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Burning Daylight Academic Journal Accepting Submissions from Graduate and Undergraduate Students from October 1st - January 1st

updated: 
Tuesday, October 1, 2013 - 8:59pm
Burning Daylight

Burning Daylight is an annual student journal published through Sonoma State University's Department of English graduate program dedicated to providing a place for the emergent voices in the field of literature. We publish original critical and theoretical essays from B.A., M.A., and Ph.D. students that represent the current work, trends, and thoughts in literary criticism, composition, and rhetoric. We are open to (and excited about) reading submissions that push at these boundaries - if in doubt, please submit.

Submission Guidelines:

Ethnic U.S. Lit & Religion, deadline 26 Oct (MELUS, March 6-9 2014)

updated: 
Tuesday, October 1, 2013 - 7:18pm
J. Stephen Pearson, U of North Georgia

Any topic related to the use/depiction/influence of religion in ethnic U.S. literature (including pop culture) is welcome.

Please submit a 1-page abstract to Dr. J. Stephen Pearson; include a working title, your campus, and any A/V needs.

Submissions welcome through Sunday, 26 October; notifications will be sent out that same week.

Transgression and Subversive Performativity (April 11, 2014)

updated: 
Monday, September 30, 2013 - 3:55pm
The Graduate Center, CUNY

CALL FOR PAPER

Graduate Conference organized by the French Department of the Graduate Center, CUNY.
Title: Transgression and Subversive Performativity.
Website: transgressionandperformativity.wordpress.com
Date: April 11, 2014
Conference location: 365, 5th Ave, New York, NY, 10034, USA.
Official conference languages: English and French.
Submission deadline for proposal: January 10, 2014.
Acceptance will be announced by: February 15, 2014.

[UPDATE] FSEL (deadline extended to Oct. 15]

updated: 
Monday, September 30, 2013 - 8:35am
The Korean Association for Feminist Studies in English Literature

Call for Paper

Submission
Feminist Studies in English Literature welcomes essays on the study of literature that incorporate feminist perspectives. The journal does not limit its scope to English literature or to literary studies. It encourages articles on literatures of various nations and on feminist theories and criticisms. Book reviews are also welcome.

FSEL is published three times a year: April 30, October 31, and December 31. The April and December editions are published in English and the October edition is published in Korean. Submissions to FSEL are accepted throughout the year, but the following deadlines apply:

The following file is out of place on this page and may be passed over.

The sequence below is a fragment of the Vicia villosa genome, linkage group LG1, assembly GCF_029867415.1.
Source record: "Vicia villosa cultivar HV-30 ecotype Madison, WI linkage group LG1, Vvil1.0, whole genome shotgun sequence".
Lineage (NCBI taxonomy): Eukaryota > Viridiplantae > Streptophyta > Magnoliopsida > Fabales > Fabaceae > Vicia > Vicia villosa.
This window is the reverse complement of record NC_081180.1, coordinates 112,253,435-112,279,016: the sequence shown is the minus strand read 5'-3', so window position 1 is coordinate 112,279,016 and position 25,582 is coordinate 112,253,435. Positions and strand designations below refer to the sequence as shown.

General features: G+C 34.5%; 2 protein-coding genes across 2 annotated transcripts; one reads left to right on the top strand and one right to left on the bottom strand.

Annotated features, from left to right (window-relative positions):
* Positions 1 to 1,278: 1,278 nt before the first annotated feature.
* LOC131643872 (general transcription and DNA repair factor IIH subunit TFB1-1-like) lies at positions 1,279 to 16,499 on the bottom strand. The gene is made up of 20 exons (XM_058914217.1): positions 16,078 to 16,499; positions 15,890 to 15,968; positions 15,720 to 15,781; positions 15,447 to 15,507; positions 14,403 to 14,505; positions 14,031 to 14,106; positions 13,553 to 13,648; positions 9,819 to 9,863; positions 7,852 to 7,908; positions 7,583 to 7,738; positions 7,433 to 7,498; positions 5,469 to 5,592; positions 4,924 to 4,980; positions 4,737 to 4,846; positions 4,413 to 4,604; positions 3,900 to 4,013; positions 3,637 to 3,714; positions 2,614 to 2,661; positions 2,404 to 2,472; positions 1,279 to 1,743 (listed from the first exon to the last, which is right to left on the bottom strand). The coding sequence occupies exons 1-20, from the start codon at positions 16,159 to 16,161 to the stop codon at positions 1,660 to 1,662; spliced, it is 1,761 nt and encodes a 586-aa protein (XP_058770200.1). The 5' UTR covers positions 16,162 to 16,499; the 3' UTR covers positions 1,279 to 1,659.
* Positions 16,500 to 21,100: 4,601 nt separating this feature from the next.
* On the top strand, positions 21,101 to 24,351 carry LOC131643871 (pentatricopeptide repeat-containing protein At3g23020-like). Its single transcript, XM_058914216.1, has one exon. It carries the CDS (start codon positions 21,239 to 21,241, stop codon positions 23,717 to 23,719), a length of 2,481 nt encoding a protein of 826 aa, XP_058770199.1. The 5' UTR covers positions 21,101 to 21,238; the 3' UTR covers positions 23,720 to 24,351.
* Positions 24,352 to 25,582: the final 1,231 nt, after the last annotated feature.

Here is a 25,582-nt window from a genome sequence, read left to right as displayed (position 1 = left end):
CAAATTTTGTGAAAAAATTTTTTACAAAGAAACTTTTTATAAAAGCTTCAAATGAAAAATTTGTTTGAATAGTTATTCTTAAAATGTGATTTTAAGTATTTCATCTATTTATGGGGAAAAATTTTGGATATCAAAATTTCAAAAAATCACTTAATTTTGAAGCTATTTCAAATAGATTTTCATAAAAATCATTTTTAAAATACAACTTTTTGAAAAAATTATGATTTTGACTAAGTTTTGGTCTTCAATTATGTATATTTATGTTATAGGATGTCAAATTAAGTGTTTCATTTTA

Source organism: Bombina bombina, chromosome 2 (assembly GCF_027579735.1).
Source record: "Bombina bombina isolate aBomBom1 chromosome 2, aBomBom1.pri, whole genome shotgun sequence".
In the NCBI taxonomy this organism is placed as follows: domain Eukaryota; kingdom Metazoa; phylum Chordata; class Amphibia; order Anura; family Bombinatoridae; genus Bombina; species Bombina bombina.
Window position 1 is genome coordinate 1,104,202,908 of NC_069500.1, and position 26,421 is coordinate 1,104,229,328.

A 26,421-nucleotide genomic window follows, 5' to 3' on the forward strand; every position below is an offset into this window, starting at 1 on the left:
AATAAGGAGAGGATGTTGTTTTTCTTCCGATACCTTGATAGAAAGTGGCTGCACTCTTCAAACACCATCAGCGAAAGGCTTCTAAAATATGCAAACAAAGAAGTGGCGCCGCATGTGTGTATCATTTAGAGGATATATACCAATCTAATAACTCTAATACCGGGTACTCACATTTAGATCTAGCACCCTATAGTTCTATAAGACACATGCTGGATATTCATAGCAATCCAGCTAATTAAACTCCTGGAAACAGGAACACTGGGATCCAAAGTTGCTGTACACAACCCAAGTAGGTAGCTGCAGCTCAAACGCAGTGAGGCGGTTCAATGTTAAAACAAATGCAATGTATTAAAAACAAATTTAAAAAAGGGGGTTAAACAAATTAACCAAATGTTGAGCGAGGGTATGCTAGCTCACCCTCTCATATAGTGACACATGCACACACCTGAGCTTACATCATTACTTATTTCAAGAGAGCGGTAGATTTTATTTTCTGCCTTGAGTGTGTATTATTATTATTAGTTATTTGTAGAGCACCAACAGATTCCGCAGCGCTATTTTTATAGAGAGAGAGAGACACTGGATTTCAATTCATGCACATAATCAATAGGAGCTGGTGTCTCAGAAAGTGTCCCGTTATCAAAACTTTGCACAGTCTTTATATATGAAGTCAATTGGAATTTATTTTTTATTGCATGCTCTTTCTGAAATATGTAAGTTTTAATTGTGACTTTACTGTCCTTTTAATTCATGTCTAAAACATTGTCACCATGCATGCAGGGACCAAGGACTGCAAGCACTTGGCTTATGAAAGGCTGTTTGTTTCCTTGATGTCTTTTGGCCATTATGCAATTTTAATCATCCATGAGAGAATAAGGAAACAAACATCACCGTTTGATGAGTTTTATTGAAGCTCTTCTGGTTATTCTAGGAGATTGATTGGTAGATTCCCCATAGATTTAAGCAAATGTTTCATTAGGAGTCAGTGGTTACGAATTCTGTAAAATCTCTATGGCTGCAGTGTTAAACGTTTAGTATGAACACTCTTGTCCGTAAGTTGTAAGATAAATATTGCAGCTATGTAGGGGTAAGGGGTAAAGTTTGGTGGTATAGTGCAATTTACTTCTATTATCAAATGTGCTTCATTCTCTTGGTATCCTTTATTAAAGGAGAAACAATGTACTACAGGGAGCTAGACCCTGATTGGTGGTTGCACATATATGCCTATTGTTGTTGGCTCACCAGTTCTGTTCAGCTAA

W(h)ither Identity - Positioning the Self and Transforming the Social, January 23-24, 2014

updated: 
Monday, September 30, 2013 - 7:29am
The International Graduate Centre for the Study of Culture

Identity, both as a whole and in relation to categories of social difference including, but not limited to, race, class, ability, sex/gender, sexuality, indigeneity, citizenship, etc., has been an increasingly contested concept in academic criticism, aesthetic practice, and political activism over the past quarter century – longer, if we consider experimental creative texts or the poststructuralist challenge to the subject. In political contexts, identity is framed, at times, as potentially reductivist and, at others, as necessary for self-positioning within networks of oppressive power and privilege.

CFP ACLL

updated: 
Sunday, September 29, 2013 - 10:16pm
IAFOR

The International Academic Forum in conjunction with its global university and institutional partners is proud to announce the Fourth Annual Asian Conference on Language Learning, to be held from April 17-20 2014, at the Rihga Royal Hotel and the adjoining Osaka International Conference Center (OICC) in Osaka, Japan.

www.acll.iafor.org

2014 Conference Theme
"Individual, Community, Society: Connecting, Learning and Growing"

[UPDATE] Concepts of Identity

updated: 
Sunday, September 29, 2013 - 9:45pm
St. Bonaventure University

On November 15-16, the English Department at St. Bonaventure University will hold a graduate conference concerned with concepts of identity. The various understandings of identity held by critics, theorists, readers, and writers are embedded in the history of literature and guide its trajectory. Concepts of identity also impact the ways individuals think about selfhood and inform scholarship on critical thinking, composition, and rhetoric. This conference seeks to draw upon a wealth of perspectives from graduate students engaged in the humanities — especially English language and literature and Composition/Rhetoric.

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